Leaders trying to grow downtown Houston's residential capacity


It's been a problem in downtown Houston for decades; people work there but no one lives in it. It's unusual, especially for such a big city, so that's why the city started initiating a 380-Agreement. Now they're trying to make it even bigger.

The ability to bike or walk to work is the main reason Samaan Aziz chose to live downtown when he moved to Houston, but he was surprised by what he found.

"When I first moved here, it was a little interesting how this area wasn't developed. People work down here, but don't live down here," he said.

Two years ago, frustrated by the lack of residential growth, Houston's Downtown District and the city put together a 380-Agreement, giving developers who built specific types of residential units in downtown some tax incentives.

Since the agreement in mid-2012, around nine projects have begun in the area. Now supporters are ready to expand, adding the area west of Main Street to the existing 380-Agreement.

"Developers don't want to be alone. This is one of those things where I think it's helpful to have other competitive products in the market at the same time, so downtown will put itself on the map," Downtown District President Bob Eury said.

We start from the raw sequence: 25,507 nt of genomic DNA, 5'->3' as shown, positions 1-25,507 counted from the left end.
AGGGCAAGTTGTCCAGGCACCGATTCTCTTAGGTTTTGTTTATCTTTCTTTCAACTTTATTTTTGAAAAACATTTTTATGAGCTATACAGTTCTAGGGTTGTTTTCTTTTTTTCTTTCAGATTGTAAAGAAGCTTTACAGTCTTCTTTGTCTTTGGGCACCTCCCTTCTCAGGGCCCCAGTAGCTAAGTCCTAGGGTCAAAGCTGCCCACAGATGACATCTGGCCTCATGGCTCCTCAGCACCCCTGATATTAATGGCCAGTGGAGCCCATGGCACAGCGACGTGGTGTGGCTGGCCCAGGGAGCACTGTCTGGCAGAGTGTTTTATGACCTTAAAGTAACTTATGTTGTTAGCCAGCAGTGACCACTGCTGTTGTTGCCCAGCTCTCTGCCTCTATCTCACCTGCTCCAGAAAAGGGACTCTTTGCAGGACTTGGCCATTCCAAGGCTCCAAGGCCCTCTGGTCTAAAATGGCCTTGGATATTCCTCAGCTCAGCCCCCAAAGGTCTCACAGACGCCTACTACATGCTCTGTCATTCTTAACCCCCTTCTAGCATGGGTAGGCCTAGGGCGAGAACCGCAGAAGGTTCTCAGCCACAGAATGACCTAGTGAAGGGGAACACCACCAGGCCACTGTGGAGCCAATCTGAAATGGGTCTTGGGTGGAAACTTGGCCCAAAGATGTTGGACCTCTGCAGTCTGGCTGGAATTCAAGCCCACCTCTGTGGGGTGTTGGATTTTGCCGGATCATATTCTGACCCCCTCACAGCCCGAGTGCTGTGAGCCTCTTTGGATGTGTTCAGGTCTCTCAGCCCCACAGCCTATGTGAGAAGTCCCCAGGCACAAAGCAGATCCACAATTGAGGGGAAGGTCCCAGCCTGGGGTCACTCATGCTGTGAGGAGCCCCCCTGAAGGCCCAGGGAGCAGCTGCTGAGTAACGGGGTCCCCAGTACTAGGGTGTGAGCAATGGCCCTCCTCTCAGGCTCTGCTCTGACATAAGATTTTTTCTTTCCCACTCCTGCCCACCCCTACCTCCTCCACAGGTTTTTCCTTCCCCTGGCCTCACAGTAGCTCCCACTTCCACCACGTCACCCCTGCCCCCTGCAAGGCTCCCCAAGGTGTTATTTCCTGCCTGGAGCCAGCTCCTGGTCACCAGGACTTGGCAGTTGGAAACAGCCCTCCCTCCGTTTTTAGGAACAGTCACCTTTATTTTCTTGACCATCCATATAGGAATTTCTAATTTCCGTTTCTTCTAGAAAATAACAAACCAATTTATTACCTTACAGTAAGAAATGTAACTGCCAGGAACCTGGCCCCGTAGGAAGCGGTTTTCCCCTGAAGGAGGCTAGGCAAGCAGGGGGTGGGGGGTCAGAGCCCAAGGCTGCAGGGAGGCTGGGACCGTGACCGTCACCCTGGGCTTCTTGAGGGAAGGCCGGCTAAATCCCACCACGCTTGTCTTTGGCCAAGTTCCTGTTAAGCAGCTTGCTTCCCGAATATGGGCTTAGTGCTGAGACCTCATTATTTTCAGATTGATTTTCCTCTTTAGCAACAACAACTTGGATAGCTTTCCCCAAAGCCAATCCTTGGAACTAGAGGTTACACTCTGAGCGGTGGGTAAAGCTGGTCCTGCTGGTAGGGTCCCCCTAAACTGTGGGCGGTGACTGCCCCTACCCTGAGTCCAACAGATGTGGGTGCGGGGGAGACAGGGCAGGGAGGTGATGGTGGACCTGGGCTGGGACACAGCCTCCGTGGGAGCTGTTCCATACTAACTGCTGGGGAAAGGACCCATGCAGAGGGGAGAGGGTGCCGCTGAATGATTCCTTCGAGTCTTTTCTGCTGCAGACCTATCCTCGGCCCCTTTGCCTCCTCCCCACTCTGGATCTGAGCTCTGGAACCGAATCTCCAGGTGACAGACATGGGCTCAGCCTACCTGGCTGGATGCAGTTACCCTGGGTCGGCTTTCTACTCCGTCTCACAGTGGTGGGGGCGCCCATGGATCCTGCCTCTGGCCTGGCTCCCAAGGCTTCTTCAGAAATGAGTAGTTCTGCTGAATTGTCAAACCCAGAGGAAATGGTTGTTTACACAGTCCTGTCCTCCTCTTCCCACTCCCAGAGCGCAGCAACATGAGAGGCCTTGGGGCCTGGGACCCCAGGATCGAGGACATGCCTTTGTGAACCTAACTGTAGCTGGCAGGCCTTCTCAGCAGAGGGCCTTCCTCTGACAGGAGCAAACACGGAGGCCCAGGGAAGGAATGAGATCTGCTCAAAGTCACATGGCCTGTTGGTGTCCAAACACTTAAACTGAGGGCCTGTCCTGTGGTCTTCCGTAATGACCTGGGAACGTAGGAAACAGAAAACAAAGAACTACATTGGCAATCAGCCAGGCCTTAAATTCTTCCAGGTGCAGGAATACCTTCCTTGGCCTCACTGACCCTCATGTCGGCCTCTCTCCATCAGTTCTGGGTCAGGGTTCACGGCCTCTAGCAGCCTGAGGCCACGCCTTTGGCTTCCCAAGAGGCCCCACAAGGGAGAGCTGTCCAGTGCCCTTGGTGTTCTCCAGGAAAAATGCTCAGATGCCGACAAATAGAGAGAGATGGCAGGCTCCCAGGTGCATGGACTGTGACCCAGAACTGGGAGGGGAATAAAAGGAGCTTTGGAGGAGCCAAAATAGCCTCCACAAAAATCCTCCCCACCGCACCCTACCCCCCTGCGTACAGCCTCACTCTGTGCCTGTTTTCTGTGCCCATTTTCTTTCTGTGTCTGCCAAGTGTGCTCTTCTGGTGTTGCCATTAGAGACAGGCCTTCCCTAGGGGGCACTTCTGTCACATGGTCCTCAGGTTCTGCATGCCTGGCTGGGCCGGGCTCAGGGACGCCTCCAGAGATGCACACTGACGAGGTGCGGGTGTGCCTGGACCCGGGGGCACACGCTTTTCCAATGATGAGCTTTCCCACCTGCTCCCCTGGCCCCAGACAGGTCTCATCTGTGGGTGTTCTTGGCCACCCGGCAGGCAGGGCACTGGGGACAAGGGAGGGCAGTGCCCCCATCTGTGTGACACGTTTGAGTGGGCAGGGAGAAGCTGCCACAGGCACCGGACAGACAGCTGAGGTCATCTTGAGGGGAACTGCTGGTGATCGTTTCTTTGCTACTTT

The area around Market Square has two potential residential high-rises, and SkyHouse along Main Street is already under construction. The idea being that if you attract more residents now, more retail will follow.

"The more people that live down here, the more stuff there will be to do," downtown Houston resident Tamara Cox said.

And Aziz is one resident eager for more neighbors.

"So you can live, work, and also go out here. I think that's starting to happen," he said.

City Council meets on Wednesday, and they're expected to vote on whether to approve this 380-Agreement.

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